Recent neuro-biological research has shown that you cannot think clearly without engaging your emotions. Thinking and feeling are inextricably intertwined, and many of the failings of our political process arise from our reluctance to acknowledge the implications of this fact. The question to be asked about our public and private lives is how well we manage the interaction between the two processes. Do we speak and act from an understanding of how emotions shape us? Or do we deny the role of emotion and claim to occupy a higher plane of rationality?
The emotion in our heads
An everyday example shows the workings of this dynamic. Imagine a group of writers, editors and designers preparing to launch a new magazine. All are feeling tense as they ask themselves whether people are going to buy their publication when it hits the news-stands. On the way to the coffee machine one evening, an editor glimpses on a computer screen the layout that one of the designers is working on. It looks messy and bears no apparent relation to the look they had discussed earlier that day.
The editor feels her anxiety levels rising. Flooded by emotions that have been amassing all day, she is tempted to issue a dismissive putdown and unload her angst upon the luckless designer, with the likely consequence that he would feel hurt, confused and demoralised. An alternative strategy would be for her to think through how the designers apparent incompetence might spring from the climate of anxiety that percolates around them both, then to use this knowledge to engage with him, to help him through his difficulties and to draw him into her vision of the project. These are different ways of responding to emotional information.
It might be, of course, that the editor had learned how to offer the designer a banal phrase communicating her concern, but not her anxiety. Alternatively, she might have come to believe that it is better to pass quietly by in such a situation. Either of these apparently rational approaches would miss the opportunity to alleviate the emotional pressures that were blocking the designers capacity to deliver, and perhaps to reduce her own anxiety at the same time.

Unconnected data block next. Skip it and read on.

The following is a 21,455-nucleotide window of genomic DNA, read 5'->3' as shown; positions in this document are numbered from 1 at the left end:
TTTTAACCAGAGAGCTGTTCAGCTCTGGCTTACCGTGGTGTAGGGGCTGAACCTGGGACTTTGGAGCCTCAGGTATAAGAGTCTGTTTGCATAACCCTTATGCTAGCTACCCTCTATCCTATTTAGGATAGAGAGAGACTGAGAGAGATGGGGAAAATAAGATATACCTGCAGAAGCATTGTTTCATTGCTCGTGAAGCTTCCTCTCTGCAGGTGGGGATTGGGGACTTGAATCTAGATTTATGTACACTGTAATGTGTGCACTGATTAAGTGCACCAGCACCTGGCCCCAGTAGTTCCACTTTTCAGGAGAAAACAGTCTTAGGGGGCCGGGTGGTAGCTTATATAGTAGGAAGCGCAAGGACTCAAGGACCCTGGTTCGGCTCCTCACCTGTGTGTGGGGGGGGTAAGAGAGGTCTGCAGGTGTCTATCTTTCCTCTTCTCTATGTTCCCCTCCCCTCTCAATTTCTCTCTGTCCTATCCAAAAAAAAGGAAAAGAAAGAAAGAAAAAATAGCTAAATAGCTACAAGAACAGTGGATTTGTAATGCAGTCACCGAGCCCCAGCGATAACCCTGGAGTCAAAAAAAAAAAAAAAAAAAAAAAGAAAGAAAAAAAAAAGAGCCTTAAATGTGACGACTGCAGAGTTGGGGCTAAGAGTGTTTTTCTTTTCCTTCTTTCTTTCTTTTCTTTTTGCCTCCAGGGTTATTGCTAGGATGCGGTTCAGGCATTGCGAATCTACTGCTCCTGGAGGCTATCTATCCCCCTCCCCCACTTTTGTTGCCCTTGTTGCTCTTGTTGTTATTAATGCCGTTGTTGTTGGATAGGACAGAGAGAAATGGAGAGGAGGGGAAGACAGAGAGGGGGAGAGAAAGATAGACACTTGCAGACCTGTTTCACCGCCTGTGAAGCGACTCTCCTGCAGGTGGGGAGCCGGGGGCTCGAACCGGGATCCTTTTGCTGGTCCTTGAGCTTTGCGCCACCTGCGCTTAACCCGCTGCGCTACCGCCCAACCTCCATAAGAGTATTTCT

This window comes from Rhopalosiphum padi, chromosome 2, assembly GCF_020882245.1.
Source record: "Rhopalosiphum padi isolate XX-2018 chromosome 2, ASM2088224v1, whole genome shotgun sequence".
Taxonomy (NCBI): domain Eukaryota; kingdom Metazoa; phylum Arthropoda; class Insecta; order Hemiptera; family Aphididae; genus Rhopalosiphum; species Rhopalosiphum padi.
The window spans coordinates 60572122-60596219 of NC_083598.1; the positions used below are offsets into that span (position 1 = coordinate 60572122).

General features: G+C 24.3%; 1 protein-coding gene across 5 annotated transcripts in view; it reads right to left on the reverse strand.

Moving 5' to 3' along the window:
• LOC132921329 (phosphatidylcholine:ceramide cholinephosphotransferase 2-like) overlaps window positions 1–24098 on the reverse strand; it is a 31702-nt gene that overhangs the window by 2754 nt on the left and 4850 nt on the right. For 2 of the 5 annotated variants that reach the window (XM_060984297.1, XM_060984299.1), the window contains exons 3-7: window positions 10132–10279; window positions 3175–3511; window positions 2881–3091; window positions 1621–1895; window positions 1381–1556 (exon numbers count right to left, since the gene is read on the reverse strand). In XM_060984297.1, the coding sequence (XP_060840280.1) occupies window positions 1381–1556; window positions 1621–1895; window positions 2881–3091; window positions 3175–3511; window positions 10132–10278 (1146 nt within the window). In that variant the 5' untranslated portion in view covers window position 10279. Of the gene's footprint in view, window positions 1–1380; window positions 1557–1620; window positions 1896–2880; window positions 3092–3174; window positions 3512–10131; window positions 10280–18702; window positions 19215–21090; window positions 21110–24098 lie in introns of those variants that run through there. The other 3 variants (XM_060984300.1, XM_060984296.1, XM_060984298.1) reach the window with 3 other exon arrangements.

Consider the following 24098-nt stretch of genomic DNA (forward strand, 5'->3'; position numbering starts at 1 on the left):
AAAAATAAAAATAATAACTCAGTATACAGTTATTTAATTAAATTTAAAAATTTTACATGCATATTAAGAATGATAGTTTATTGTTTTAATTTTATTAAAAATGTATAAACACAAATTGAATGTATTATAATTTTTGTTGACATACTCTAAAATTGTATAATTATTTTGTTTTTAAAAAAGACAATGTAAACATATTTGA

How the editors personality interacted with the emotional culture of the office would shape her response. Was this somewhere where employees were able to talk openly and honestly with each other? Could people explore together the pressures upon them, and the different ways these were being experienced? Could they say what bugged them about each other, and what would enable them to do a better job? Ultimately, did they know enough about each other to respond appropriately to signals of uncertainty or distress? Or was everyone expected to get on with the task in hand, to keep their concerns to themselves, and to put up with occasional bad behaviour from those who felt things getting on top of them?
Clare Shorts outburst comes from someone who, like the editor following the first option, is finding it difficult to cope with the pressures she is experiencing. Responsible for managing an intensely difficult situation, she appears to experience the perspectives of her critics as an intolerable reproach. Instead of looking for ways to keep some sort of dialogue going between herself and those who challenge the governments approach, Short tries to exclude them from her mind. In the process, she destroys the possibility of a potentially productive engagement between different outlooks, built around a sharing of common concerns.